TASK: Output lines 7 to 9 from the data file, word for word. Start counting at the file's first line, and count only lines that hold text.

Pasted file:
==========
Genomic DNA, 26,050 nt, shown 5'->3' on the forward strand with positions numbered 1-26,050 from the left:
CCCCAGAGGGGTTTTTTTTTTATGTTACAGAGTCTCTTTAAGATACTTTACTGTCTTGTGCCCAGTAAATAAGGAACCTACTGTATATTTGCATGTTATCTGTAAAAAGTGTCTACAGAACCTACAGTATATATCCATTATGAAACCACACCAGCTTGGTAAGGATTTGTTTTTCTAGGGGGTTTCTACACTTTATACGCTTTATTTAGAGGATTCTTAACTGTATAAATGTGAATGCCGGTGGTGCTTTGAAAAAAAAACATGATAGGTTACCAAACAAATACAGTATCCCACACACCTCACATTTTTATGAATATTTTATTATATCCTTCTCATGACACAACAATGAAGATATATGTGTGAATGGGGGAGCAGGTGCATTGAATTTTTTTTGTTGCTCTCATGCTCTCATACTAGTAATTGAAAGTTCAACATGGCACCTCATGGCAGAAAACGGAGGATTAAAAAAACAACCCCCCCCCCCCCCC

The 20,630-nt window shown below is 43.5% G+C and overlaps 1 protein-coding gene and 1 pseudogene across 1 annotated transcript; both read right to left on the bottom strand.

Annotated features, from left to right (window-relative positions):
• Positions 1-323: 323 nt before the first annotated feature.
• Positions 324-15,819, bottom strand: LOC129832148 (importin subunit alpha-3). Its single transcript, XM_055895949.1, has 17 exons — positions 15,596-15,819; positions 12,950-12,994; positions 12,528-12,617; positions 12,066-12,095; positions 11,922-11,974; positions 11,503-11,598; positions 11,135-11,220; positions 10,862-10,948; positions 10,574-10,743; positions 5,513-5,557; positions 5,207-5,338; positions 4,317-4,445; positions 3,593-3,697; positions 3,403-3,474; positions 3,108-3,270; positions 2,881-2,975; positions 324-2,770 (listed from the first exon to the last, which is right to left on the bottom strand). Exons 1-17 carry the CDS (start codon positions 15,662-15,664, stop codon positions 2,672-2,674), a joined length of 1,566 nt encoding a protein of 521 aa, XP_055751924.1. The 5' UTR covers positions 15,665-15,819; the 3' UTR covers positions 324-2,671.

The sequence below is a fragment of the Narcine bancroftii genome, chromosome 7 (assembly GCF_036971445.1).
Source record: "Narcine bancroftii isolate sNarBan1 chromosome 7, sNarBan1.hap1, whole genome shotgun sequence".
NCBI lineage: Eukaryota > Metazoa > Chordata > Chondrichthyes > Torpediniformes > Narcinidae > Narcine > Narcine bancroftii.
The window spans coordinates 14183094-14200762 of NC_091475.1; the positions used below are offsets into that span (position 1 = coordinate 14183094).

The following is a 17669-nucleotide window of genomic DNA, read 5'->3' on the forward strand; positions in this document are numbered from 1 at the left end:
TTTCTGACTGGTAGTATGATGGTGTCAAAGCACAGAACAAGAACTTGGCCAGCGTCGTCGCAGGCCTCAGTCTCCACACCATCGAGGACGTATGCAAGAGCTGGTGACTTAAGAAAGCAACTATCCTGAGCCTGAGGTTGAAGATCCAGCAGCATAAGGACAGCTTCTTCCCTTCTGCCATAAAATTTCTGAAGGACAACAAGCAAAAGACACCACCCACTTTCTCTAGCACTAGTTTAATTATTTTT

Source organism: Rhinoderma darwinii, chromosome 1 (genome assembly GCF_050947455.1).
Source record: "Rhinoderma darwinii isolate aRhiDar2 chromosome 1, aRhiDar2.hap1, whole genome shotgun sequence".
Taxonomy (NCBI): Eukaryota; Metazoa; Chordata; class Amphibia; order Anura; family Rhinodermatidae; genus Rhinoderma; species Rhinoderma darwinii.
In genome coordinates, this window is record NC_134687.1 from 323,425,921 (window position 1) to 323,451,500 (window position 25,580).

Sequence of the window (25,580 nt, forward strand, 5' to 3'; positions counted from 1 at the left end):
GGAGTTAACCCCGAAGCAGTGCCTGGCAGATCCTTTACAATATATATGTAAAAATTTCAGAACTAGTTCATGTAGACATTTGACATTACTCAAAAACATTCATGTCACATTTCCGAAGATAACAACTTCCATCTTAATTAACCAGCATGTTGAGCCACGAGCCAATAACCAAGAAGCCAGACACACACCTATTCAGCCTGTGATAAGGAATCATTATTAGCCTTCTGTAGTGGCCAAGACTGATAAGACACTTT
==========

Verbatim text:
The sequence below is a fragment of the Narcine bancroftii genome, chromosome 7 (assembly GCF_036971445.1).
Source record: "Narcine bancroftii isolate sNarBan1 chromosome 7, sNarBan1.hap1, whole genome shotgun sequence".
NCBI lineage: Eukaryota > Metazoa > Chordata > Chondrichthyes > Torpediniformes > Narcinidae > Narcine > Narcine bancroftii.